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power, their purity, and truth. The long neglect in which they have been held is a proof of the truth of Johnson's opinion-Slow rises worth by poverty depressed.'

There is another consideration that will force itself upon any who take the trouble of perusing the biographies, such as they are, of these singers. That is, the uniform. sadness, unhappiness, and wretchedness of the lives of almost all of them. We are oppressed with the feeling that the times were always out of joint with them. Most of them died young, after a life-struggle of penury and hardship, counting death, doubtless, as 'kind Nature's signal for retreat.' Many of them could not shake off the demon of intemperance. In disease and poverty, ill in mind and body, the majority of them existed; without honour in their own country; their talents unrecognised and unrewarded. There is not over the mortal remains of several of them even a stone to mark who rests beneath. Posthumous fame is no consolation to those who, in their life-time, struggled and hungered; but if they have left to their country songs that give pleasure, and that show them to have been something above the common herd, their country might preserve their names, make familiar their songs, and endeavour to bestow on them a little fame, faltering and feeble though it be.





GEOFFRY KEATING is in these days better remembered as an historian than as a poet, though, to do him justice, his poetry is somewhat more readable than his 'History of Ireland.' Both are patriotic; but whereas in the songs transcribed in this volume we discover the usual subjects, the usual tone of lamentation, the usual sorrowful love for the motherland-characteristics fully intelligible and appreciable—in the 'History of Ireland' each page is full of absurd traditions, impossible legends, preposterous chronologies, ridiculous genealogies, ludicrous miracles, extraordinary wars. 'An extravagantly mad performance,' it has been truly called. Even Keating himself was aware of the incredulity of some of his records, for he naïvely confesses that he inserts his narrative of the settlement of

Ireland, previous to the Flood, 'not with any desire that it should be believed, but only for the sake of order and out of respect to some records that make mention of it.' The 'History' proves, nevertheless, that Keating was a person of exhaustless credulity in matters historical, or quasi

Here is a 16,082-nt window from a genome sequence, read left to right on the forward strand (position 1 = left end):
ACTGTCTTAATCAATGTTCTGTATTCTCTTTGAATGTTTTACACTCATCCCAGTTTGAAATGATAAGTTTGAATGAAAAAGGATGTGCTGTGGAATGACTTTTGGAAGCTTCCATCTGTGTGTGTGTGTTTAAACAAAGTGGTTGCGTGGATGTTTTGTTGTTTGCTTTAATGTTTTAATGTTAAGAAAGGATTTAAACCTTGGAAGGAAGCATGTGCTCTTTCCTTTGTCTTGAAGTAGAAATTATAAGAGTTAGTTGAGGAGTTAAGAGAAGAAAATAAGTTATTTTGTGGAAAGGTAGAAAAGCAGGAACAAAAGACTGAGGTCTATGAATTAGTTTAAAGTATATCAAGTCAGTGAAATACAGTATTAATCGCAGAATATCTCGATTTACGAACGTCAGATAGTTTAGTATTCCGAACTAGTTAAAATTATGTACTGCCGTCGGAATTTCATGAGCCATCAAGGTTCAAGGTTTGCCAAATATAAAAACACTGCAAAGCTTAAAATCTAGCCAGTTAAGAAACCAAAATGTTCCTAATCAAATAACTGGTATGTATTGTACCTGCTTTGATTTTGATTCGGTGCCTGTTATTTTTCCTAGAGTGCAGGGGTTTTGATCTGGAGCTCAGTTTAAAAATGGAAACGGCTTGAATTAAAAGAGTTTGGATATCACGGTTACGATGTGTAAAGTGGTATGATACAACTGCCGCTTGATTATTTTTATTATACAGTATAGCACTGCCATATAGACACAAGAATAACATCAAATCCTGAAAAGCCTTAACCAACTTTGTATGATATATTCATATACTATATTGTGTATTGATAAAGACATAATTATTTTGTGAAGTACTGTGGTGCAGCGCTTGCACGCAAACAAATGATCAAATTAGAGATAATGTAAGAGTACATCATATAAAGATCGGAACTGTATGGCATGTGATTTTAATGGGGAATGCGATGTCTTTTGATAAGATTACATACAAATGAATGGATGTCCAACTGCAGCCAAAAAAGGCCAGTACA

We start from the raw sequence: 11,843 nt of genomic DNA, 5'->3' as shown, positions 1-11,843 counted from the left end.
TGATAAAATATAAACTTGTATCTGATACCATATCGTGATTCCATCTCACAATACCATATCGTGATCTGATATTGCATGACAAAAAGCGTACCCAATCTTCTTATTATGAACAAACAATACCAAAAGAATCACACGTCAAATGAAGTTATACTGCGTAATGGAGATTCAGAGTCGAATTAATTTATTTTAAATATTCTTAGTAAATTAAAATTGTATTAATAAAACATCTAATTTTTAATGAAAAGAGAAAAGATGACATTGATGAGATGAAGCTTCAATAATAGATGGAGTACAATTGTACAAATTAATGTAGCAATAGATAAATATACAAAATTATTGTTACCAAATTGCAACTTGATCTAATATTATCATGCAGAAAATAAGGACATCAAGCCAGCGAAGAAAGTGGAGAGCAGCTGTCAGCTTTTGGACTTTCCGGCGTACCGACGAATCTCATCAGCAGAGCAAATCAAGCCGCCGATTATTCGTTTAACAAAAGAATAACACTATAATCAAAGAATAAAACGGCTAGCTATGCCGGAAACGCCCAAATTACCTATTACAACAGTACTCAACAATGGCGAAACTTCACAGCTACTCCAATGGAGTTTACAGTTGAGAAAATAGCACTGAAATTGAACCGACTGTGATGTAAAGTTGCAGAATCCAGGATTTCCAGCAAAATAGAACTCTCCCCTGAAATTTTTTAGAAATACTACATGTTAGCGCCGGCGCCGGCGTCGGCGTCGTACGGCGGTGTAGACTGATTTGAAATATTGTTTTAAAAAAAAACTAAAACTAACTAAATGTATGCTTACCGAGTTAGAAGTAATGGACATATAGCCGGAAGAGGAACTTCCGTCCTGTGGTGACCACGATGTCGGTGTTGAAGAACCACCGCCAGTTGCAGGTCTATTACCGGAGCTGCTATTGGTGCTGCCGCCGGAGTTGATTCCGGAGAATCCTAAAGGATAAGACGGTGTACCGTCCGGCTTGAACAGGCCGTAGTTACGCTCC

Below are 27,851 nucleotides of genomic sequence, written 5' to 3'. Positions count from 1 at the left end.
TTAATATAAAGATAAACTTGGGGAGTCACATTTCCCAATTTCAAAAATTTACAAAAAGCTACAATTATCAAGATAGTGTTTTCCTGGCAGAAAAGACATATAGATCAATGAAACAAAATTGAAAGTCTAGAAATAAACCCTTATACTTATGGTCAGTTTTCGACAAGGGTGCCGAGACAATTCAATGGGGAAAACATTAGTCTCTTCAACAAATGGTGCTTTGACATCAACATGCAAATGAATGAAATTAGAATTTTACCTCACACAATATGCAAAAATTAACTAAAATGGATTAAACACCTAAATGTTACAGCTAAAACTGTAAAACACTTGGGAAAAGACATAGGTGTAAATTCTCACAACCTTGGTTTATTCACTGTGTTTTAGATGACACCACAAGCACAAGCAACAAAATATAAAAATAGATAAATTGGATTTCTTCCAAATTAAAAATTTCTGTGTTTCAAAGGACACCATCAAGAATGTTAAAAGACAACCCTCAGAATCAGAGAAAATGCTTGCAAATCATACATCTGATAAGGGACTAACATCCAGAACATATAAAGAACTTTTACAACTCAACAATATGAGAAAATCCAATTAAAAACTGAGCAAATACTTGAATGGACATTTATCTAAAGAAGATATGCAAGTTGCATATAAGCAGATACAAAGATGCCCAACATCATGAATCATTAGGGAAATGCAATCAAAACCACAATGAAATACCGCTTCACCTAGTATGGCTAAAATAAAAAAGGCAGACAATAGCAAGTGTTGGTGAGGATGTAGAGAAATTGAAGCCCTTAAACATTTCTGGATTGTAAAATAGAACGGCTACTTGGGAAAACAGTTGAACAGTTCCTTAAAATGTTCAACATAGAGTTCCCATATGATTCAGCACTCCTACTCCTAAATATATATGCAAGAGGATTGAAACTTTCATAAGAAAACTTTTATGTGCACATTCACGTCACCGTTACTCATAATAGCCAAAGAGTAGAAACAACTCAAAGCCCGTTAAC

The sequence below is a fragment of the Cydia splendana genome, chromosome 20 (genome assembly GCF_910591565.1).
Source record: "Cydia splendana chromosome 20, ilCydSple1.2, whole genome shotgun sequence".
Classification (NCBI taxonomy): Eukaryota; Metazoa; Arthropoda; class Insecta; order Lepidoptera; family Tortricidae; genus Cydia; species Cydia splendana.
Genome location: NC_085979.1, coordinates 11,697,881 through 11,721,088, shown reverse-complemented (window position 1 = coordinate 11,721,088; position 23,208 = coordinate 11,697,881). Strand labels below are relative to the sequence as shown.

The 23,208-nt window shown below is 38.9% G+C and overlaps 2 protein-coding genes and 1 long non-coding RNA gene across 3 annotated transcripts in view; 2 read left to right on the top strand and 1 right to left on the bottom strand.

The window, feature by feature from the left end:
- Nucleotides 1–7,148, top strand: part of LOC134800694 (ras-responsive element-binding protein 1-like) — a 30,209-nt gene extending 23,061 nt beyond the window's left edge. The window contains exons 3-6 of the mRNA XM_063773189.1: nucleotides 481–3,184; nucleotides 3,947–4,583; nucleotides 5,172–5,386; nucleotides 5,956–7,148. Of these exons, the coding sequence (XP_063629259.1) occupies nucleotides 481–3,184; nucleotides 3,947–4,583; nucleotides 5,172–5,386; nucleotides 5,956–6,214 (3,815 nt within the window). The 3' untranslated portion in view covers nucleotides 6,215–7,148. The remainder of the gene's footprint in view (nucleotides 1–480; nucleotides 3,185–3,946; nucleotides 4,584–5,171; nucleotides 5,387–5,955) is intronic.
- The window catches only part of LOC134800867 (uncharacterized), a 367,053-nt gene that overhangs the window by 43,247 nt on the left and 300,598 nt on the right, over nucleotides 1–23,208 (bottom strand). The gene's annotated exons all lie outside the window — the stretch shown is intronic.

historical, relating to his native land. But in his poetry he is human and rational. His epitaph records that he was 'a poet, a prophet, and a priest,' from which it would appear that his fame as an historian was left for later ages to discover. Very little is known of his earlier years. It is generally accepted that he was born at Tybrud, or Tubbrid, near Clogheen, in the county Tipperary, sometime about 1570. In his youth he was sent to Spain, and, at the college of Salamanca, studied for the priesthood for twenty-three years. He was, on his return in 1610, appointed priest of his native parish of Tybrud. He was a man of varied attainments, and, as a divine, was distinguished for his fervent zeal, his blameless life, and his fervid eloquence. That he must have been benevolent, amiable, and tolerant, is made manifest by the recorded circumstance that the Protestants of the neighbourhood contributed towards the expenses of the building of his church; and that he was a fearless pastor is proven by the event that drove him into exile, a fugitive and a recluse. In discharge of his sacred functions he excommunicated, some say, others say he merely preached against, a lady, 'a gentleman's wife,' who was believed to be too familiar with the Lord-President of Munster. In all times, but especially in those times in Ireland, the recompence of such temerity as this act of excommunicating the favourite of the ruler of the province, was persecution, and thus Keating's life was endangered to such a degree, that, to avoid apprehension and punishment, he fled from his parish and hid himself in the glen of Aherlow, which lies between the town of Tipperary and the Galtee Mountains. There his 'History' was begun, and perhaps his poems and songs written; and there he remained till 1633, the year that Sir George Carew, the offended Lord